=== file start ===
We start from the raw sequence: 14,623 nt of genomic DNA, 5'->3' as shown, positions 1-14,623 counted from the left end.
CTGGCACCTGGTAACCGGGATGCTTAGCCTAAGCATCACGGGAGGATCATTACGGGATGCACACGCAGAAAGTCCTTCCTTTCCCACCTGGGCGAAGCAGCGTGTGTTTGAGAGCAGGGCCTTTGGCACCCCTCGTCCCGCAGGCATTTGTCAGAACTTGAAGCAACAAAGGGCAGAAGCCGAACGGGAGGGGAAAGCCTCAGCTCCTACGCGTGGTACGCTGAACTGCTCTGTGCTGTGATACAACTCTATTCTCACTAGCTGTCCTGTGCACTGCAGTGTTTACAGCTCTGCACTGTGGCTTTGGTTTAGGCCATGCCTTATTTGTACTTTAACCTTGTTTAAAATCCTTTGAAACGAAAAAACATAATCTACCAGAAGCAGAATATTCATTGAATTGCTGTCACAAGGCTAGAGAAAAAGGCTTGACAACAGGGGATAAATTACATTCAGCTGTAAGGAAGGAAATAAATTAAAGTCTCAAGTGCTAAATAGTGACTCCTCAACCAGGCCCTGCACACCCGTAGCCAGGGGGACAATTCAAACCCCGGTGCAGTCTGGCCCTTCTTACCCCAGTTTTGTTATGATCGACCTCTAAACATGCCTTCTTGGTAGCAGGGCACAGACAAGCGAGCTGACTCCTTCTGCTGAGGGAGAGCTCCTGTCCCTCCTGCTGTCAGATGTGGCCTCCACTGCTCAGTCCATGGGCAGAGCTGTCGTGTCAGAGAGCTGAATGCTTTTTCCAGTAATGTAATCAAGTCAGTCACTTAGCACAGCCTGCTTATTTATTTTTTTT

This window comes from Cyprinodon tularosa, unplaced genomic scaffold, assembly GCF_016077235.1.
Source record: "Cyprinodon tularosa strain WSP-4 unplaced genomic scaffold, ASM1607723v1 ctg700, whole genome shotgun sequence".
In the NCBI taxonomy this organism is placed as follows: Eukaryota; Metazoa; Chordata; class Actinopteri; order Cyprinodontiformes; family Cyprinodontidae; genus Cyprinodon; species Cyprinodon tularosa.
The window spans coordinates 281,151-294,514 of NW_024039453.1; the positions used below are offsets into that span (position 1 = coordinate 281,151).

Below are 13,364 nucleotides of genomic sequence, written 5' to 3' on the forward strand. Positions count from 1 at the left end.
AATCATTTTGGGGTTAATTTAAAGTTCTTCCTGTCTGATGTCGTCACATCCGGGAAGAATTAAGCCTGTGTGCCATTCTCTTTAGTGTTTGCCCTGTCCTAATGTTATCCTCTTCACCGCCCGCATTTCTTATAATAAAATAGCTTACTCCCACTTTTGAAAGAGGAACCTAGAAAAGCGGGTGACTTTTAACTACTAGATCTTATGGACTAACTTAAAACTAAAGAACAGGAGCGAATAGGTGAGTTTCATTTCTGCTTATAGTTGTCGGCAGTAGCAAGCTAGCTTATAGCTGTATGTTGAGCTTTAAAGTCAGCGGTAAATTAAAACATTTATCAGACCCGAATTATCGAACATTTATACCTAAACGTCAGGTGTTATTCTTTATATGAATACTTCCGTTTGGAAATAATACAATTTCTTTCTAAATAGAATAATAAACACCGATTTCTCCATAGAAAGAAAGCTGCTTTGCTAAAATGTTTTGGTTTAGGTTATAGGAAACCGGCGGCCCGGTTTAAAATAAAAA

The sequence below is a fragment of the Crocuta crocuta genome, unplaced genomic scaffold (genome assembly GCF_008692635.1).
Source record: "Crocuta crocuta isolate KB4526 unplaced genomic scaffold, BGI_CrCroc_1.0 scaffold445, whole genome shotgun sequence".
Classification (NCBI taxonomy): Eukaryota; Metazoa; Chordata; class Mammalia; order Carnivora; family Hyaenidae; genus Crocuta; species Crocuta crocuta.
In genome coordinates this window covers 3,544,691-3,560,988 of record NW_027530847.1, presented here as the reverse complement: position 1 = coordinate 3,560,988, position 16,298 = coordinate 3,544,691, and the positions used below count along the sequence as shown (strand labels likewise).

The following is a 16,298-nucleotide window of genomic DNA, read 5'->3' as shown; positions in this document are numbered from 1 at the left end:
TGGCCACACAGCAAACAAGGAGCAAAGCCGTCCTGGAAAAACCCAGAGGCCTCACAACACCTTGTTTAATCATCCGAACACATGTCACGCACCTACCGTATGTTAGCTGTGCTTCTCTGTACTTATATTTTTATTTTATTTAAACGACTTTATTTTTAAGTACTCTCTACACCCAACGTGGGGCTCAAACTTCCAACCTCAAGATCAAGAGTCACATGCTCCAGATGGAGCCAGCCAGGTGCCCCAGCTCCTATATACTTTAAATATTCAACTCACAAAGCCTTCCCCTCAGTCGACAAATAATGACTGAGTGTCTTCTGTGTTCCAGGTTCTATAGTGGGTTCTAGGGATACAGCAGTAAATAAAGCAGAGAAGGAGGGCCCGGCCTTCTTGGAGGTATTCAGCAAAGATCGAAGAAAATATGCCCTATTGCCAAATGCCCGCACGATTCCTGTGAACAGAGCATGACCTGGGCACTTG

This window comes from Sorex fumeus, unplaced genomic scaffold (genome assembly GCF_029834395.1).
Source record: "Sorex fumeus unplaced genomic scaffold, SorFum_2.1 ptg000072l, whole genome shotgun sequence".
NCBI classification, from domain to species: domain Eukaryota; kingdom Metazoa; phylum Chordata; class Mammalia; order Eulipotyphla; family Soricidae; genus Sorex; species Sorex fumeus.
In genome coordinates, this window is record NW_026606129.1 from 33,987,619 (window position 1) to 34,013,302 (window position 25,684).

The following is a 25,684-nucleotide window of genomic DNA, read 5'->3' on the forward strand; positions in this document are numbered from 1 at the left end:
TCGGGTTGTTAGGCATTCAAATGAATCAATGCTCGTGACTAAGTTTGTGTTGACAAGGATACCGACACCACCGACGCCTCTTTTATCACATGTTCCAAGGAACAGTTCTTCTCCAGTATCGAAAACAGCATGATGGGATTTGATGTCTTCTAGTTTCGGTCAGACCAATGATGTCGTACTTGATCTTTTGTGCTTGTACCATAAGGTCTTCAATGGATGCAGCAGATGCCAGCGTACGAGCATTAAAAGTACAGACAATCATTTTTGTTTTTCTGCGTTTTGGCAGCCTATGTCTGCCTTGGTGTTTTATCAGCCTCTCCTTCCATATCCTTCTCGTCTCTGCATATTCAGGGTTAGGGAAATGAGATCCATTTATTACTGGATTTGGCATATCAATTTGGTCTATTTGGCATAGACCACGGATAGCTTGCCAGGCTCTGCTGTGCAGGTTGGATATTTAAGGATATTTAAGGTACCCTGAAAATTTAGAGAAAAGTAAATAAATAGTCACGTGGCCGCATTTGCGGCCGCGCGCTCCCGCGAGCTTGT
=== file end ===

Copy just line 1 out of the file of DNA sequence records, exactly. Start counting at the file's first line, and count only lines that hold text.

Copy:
We start from the raw sequence: 14,623 nt of genomic DNA, 5'->3' as shown, positions 1-14,623 counted from the left end.